, the center's civilian meteorologist , said most captains prefer to avoid waves taller than 12 feet and wind conditions greater than 35 knots ( about 39 mph ).
It's the OTSR's job to get them from point A to point B , Swatzell
said - if possible , avoiding such extreme weather conditions.
But , he
added , the final decision on a route rests with the ship's captain and , ultimately , the fleet commander.
Anyone who thinks Navy ships are too big and indestructible to worry about heavy weather need only remember the events of Dec. 18 , 1944.At the height of the war in the Pacific , Adm.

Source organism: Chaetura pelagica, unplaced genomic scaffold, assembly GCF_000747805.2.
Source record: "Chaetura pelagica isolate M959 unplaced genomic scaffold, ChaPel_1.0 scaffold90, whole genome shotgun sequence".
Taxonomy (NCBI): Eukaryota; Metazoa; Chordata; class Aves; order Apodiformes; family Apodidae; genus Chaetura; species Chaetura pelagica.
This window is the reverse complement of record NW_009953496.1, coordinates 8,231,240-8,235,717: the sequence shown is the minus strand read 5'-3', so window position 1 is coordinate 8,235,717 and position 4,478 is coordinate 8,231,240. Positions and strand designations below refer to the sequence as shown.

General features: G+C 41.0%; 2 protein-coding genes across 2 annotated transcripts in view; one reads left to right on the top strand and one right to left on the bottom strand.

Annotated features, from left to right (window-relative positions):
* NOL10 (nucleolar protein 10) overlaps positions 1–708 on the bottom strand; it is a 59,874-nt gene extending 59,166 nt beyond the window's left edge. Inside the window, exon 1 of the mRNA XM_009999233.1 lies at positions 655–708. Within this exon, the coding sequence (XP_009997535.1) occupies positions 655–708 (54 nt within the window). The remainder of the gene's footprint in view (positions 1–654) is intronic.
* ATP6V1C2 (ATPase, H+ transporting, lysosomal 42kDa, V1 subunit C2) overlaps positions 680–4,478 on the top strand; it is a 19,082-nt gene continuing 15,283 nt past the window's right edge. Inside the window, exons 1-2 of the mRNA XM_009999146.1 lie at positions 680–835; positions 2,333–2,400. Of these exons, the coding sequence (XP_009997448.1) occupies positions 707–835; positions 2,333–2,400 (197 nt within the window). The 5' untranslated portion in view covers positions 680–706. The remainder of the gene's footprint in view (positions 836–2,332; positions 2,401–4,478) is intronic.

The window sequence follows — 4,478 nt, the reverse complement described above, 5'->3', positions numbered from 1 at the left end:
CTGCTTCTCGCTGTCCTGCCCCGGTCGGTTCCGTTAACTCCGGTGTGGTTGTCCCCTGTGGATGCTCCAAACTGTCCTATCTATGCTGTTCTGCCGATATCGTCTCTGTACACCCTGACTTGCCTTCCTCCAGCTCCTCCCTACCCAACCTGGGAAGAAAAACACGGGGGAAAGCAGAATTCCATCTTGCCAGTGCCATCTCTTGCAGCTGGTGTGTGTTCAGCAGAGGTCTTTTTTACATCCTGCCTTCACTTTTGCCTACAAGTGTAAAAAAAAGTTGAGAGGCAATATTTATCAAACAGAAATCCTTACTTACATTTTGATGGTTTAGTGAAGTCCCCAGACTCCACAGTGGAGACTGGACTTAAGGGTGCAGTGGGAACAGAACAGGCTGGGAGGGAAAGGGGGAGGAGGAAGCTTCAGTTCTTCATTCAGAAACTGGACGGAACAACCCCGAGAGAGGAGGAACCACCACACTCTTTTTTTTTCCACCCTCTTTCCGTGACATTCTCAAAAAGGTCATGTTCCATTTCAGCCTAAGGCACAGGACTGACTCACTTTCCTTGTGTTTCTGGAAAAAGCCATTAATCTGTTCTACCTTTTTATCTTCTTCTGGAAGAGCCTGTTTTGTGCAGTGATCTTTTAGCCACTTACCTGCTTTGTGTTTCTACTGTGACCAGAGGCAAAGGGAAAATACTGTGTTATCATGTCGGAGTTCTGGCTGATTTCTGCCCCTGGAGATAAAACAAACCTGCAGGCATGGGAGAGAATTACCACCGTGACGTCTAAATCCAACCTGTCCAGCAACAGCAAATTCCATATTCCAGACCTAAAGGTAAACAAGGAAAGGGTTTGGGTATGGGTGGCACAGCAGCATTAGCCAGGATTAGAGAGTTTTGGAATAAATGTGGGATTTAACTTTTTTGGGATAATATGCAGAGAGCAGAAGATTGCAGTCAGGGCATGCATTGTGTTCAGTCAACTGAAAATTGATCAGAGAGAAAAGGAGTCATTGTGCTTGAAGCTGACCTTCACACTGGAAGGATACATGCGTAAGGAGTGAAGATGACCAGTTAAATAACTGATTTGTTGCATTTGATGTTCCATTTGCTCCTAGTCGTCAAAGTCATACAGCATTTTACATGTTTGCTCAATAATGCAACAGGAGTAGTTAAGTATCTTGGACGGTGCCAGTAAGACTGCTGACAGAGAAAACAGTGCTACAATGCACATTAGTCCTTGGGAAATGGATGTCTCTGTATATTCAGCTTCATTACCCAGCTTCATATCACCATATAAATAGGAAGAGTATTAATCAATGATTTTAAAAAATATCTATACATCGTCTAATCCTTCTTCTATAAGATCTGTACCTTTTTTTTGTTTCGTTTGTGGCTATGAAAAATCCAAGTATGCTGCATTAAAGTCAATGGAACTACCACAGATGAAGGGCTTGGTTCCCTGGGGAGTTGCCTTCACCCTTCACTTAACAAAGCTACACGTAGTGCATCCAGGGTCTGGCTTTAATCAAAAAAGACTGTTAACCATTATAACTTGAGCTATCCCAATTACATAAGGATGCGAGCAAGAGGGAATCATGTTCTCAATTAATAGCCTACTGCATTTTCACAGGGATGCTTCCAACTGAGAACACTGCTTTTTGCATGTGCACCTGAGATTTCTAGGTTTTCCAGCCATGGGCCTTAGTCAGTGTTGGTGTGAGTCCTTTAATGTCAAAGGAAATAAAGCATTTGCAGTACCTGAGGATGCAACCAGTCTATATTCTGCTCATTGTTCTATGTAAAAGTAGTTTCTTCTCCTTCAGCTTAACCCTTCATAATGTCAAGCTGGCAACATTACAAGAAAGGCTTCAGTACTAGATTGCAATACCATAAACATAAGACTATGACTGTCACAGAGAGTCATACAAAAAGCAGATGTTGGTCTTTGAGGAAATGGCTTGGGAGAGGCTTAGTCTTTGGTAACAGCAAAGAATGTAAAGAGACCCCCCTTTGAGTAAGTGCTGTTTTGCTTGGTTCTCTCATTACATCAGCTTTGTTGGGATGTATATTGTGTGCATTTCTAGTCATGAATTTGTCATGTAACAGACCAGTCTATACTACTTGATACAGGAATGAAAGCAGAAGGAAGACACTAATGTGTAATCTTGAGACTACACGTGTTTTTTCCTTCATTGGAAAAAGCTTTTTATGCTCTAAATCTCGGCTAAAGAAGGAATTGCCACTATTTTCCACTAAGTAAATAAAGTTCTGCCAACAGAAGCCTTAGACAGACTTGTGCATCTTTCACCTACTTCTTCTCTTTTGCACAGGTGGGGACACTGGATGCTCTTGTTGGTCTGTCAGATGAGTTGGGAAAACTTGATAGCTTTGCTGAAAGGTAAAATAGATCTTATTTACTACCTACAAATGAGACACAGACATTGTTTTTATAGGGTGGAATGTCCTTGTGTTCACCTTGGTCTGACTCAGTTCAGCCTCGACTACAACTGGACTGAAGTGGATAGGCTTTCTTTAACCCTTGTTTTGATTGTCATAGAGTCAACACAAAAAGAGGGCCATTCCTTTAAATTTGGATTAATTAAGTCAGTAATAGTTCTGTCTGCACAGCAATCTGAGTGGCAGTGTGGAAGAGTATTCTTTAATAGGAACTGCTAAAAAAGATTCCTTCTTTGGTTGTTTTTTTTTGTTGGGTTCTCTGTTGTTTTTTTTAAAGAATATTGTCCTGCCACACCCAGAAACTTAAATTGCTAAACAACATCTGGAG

They try to spot trouble five or six days ahead of time , Swatzell
said , and offer options for diverting a ship 48 hours in advance.
We keep a constant picture of where everybody is and where they're headed , he
The 7th Fleet is fortunate that its two primary ports - Yokosuka and Sasebo - are both considered typhoon havens.Not every port is so lucky.
Apra Harbor , Guam , and the ports of Naha and Buckner Bay in Okinawa are almost completely unprotected from wind or waves.Pusan and Inchon in South Korea , also are considered unsafe during typhoons.Chinhae , South Korea , is considered safe only for small ships.